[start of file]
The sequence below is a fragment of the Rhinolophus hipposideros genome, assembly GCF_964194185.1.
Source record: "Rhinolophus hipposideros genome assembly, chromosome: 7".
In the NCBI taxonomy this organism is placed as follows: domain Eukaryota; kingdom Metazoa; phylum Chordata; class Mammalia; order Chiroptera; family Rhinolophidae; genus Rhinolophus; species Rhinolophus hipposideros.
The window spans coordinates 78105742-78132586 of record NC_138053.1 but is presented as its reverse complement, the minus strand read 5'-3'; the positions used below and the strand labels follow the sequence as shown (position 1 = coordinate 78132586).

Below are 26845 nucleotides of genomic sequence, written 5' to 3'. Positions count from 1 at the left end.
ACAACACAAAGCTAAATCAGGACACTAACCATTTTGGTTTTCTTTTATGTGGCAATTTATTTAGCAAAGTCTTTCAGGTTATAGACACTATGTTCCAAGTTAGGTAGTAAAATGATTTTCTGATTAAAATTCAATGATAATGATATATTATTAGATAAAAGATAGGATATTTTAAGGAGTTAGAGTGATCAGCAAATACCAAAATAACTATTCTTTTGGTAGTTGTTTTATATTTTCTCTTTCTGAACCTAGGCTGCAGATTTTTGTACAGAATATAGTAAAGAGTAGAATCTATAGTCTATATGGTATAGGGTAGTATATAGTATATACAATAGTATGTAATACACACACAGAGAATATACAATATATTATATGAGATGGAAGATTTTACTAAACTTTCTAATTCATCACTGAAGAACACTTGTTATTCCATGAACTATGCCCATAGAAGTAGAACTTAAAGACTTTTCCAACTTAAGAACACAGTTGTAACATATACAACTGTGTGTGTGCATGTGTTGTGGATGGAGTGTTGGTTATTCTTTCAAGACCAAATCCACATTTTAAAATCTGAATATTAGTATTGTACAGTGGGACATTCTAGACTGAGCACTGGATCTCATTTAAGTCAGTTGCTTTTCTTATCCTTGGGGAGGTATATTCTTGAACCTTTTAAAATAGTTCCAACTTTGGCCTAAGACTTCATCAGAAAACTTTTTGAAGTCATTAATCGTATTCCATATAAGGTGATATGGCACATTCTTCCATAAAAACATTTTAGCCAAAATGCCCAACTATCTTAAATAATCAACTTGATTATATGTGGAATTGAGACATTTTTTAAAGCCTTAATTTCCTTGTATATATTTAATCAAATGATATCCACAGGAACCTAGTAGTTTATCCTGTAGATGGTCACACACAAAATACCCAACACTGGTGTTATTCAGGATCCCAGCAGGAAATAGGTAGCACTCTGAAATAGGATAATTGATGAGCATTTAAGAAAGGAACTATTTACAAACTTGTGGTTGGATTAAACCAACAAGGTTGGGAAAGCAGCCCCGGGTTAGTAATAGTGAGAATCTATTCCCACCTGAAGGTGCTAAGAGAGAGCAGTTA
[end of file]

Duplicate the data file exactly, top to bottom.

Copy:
The sequence below is a fragment of the Rhinolophus hipposideros genome, assembly GCF_964194185.1.
Source record: "Rhinolophus hipposideros genome assembly, chromosome: 7".
In the NCBI taxonomy this organism is placed as follows: domain Eukaryota; kingdom Metazoa; phylum Chordata; class Mammalia; order Chiroptera; family Rhinolophidae; genus Rhinolophus; species Rhinolophus hipposideros.
The window spans coordinates 78105742-78132586 of record NC_138053.1 but is presented as its reverse complement, the minus strand read 5'-3'; the positions used below and the strand labels follow the sequence as shown (position 1 = coordinate 78132586).

Below are 26845 nucleotides of genomic sequence, written 5' to 3'. Positions count from 1 at the left end.
ACAACACAAAGCTAAATCAGGACACTAACCATTTTGGTTTTCTTTTATGTGGCAATTTATTTAGCAAAGTCTTTCAGGTTATAGACACTATGTTCCAAGTTAGGTAGTAAAATGATTTTCTGATTAAAATTCAATGATAATGATATATTATTAGATAAAAGATAGGATATTTTAAGGAGTTAGAGTGATCAGCAAATACCAAAATAACTATTCTTTTGGTAGTTGTTTTATATTTTCTCTTTCTGAACCTAGGCTGCAGATTTTTGTACAGAATATAGTAAAGAGTAGAATCTATAGTCTATATGGTATAGGGTAGTATATAGTATATACAATAGTATGTAATACACACACAGAGAATATACAATATATTATATGAGATGGAAGATTTTACTAAACTTTCTAATTCATCACTGAAGAACACTTGTTATTCCATGAACTATGCCCATAGAAGTAGAACTTAAAGACTTTTCCAACTTAAGAACACAGTTGTAACATATACAACTGTGTGTGTGCATGTGTTGTGGATGGAGTGTTGGTTATTCTTTCAAGACCAAATCCACATTTTAAAATCTGAATATTAGTATTGTACAGTGGGACATTCTAGACTGAGCACTGGATCTCATTTAAGTCAGTTGCTTTTCTTATCCTTGGGGAGGTATATTCTTGAACCTTTTAAAATAGTTCCAACTTTGGCCTAAGACTTCATCAGAAAACTTTTTGAAGTCATTAATCGTATTCCATATAAGGTGATATGGCACATTCTTCCATAAAAACATTTTAGCCAAAATGCCCAACTATCTTAAATAATCAACTTGATTATATGTGGAATTGAGACATTTTTTAAAGCCTTAATTTCCTTGTATATATTTAATCAAATGATATCCACAGGAACCTAGTAGTTTATCCTGTAGATGGTCACACACAAAATACCCAACACTGGTGTTATTCAGGATCCCAGCAGGAAATAGGTAGCACTCTGAAATAGGATAATTGATGAGCATTTAAGAAAGGAACTATTTACAAACTTGTGGTTGGATTAAACCAACAAGGTTGGGAAAGCAGCCCCGGGTTAGTAATAGTGAGAATCTATTCCCACCTGAAGGTGCTAAGAGAGAGCAGTTA